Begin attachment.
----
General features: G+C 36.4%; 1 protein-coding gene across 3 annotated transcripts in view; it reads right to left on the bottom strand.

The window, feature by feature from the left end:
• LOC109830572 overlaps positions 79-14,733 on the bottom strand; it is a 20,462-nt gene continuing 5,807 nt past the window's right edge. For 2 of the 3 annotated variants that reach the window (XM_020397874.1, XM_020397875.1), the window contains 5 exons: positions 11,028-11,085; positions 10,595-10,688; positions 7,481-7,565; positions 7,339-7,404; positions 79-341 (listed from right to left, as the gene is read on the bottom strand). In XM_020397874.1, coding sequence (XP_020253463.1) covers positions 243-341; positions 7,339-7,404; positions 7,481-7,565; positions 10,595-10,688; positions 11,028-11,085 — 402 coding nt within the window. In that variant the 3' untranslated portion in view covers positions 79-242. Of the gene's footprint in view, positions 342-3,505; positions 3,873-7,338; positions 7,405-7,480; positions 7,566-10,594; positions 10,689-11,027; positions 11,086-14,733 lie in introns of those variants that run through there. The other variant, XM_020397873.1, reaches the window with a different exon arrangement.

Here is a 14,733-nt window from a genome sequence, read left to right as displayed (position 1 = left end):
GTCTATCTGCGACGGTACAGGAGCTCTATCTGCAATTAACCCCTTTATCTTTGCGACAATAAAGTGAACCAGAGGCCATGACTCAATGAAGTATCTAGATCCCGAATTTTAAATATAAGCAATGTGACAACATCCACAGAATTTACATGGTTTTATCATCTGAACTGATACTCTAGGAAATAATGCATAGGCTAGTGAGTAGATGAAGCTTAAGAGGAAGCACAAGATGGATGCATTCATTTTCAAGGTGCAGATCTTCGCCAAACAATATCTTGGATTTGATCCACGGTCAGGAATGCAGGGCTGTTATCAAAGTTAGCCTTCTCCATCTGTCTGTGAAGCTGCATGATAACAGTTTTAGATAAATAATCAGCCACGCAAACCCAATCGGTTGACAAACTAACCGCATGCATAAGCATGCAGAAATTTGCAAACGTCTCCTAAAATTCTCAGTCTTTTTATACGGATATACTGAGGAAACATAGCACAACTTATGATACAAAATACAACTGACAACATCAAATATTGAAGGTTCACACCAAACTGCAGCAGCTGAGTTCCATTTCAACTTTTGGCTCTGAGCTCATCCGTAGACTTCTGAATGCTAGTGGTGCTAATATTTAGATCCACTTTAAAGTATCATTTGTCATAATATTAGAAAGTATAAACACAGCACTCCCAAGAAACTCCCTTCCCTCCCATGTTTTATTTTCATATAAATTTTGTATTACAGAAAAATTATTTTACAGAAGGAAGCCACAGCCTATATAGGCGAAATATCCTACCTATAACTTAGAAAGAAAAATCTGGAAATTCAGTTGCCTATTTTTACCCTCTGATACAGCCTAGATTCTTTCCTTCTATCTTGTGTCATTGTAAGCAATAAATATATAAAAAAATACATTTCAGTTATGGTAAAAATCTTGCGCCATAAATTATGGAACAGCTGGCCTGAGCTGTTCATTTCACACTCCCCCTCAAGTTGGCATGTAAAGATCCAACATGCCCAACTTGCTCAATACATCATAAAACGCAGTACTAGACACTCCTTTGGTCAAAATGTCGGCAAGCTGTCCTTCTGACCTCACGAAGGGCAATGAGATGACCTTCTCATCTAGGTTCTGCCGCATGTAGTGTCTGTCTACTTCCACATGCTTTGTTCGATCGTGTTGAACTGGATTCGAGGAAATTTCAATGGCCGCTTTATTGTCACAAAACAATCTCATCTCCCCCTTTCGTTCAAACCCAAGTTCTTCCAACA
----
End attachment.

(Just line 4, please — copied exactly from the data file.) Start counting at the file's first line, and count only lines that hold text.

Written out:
Here is a 14,733-nt window from a genome sequence, read left to right as displayed (position 1 = left end):